Did the Fed lose the (Dot) Plot?
Federal Reserve Board Chairman Jerome Powell.
The Fed will take it slow rather than repeating the 2013 “Taper Tantrum”.
When it comes to the world of money, put it simply, we are all price takers. The US Federal Reserve (Fed), the custodian of the world’s reserve currency, is the ultimate price-maker. It’s no surprise that markets, investors and even policymakers around the world are clinging to every word from Jerome Powell, the current chairman of the Fed.
Last week was no exception. The Federal Open Market Committee (FOMC), made up of 12 members including Powell and an assortment of regional Fed governors and chairmen, deliberated on the course of the U.S. economy, the trajectory of U.S. interest rates, and, in fact, the financial fate of the world.
It may sound hyperbolic, but as a de facto global risk-free rate, the US policy rate falls within the valuation framework for every financial asset in the world.
The debate over whether US inflation (currently at 3.6%) is “transient” continues. Last week’s meeting was a watershed moment in assessing whether accommodative policies remain in play or whether the time to cut them is fast approaching.
At this point, it is important to introduce the Fed’s Dot Plot. The Dot Plot is an expression of how the 12 FOMC members and six regional Fed bank presidents view policy rates over the next three years and beyond.
Each dot represents an individual’s perspective on where they see the policy rates at the end of each respective year. Since four Fed seats are renewed each year, the Dot Plot is likely to change its mind as well as change its membership. In short, it is not infallible, but is regularly perceived by the market as a signal of intention.
I am presenting the Dot Plot because it is largely responsible for the angst in the markets last week. The most recent Dot Plot indicated that if many FOMC members remain accommodating (lower rates longer), the dispersion of opinions increases.
This resulted in the FOMC’s average estimate for rates now projecting two hikes by the end of 2023, a remarkably hawkish result (higher rates). The market reaction was immediate, with the yield on US 10-year bonds climbing 10 basis points (0.1 percentage point) on release to around 1.6% (1.5% at time of release). writing).
In remarks at the press conference following the FOMC, as well as in subsequent remarks to Congress earlier this week, Powell and other members of the Fed acknowledged the hawkish signal provided by the Dots and aimed to roll back the rhetoric, thus calming the markets.
Move away from short-term gut reactions and the immediate narrative to fully digest what exactly is going on behind the scenes. The Fed is trying to emphasize that it is not behind the inflation curve. He says that while supply chain bottlenecks and labor market dynamics cause pressures in the short term, he still sees inflation as transient. “Jawboning” is still alive and well as a political tool.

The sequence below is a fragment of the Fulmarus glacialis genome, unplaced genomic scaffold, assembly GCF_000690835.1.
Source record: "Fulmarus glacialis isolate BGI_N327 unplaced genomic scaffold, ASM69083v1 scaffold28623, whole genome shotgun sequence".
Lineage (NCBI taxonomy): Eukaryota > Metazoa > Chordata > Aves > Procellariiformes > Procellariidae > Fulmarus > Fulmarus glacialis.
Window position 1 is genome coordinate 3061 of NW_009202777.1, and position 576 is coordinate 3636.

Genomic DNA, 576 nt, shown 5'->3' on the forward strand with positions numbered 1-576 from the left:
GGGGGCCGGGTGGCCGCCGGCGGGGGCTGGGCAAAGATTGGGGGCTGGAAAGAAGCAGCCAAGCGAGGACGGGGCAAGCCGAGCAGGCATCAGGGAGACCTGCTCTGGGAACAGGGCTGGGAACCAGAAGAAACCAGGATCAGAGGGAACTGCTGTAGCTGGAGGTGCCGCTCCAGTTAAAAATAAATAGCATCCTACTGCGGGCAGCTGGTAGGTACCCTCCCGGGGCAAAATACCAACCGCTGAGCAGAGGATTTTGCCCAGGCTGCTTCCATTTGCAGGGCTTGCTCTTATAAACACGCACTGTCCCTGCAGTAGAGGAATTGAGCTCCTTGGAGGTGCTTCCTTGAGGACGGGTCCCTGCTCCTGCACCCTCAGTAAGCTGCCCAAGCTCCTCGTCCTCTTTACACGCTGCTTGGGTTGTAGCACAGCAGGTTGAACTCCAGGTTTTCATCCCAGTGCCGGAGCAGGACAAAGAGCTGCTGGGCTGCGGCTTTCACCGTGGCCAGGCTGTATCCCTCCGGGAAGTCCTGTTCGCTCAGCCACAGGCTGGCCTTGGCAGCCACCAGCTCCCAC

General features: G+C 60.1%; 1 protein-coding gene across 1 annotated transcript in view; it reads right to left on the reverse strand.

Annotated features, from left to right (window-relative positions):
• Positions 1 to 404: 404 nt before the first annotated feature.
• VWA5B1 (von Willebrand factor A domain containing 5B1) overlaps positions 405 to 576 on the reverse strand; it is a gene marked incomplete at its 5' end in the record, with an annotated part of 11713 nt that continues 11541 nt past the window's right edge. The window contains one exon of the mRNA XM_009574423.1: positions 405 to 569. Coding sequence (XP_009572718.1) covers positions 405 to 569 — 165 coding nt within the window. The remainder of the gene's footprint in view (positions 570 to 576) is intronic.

Powell also went out of his way to point out the high degree of uncertainty, saying that “no one knows for sure where the economy will be in a few years.” While such a statement may seem trite, this is the crux of the matter. Neither the dot plots nor the rhetoric of recall rests on a separate certainty.
The most pressing structural concern now remains the unintended consequence that stimulus controls have had on the US labor market, perhaps demotivating work and thus tightening the labor supply. With falling commodity prices, lumber and other bottlenecks easing, the tightening labor market will remain a key touchpoint to watch.
The FOMC will meet in July before the summer break is in full swing. After that, the annual Jackson Hole retreat in August will be the main event to watch for other signals. It’s also important to note that the Fed’s current policy tools include not only the fed funds rate, but asset purchases as well.
Currently, the Fed buys $ 80 billion in US Treasuries and $ 40 billion in mortgage-backed securities each month as part of its stimulus package. Keep in mind that policy measures, in particular the phasing out of massive stimulus measures, are a long game. If the Fed is concerned about inflation, the natural reaction function may well be to reduce asset purchases first, before key rates “take off”.
The Fed remembers the “Taper Tantrum” of 2013. Slowly and steadily, the game is winning. Keep in mind that from the initial decline in asset purchases in December 2013, rates didn’t start rising until December 2015. Powell’s term also ends in February of next year, introducing another level of uncertainty.
Right now there are a lot of moving parts. It is important to note that the Dot Plot has been subject to overestimation in the past. Since I started following the Dot Plot over 10 years ago, I have observed how they overtake, to get closer to the realities of the market. The Fed itself has indicated that the Dot Plot is not a decision or a plan. Given this, maybe we shouldn’t panic just yet that the Fed has lost the (Dot) Plot.
Mohammed Nalla, CFA is the founder of Moe-knows.com.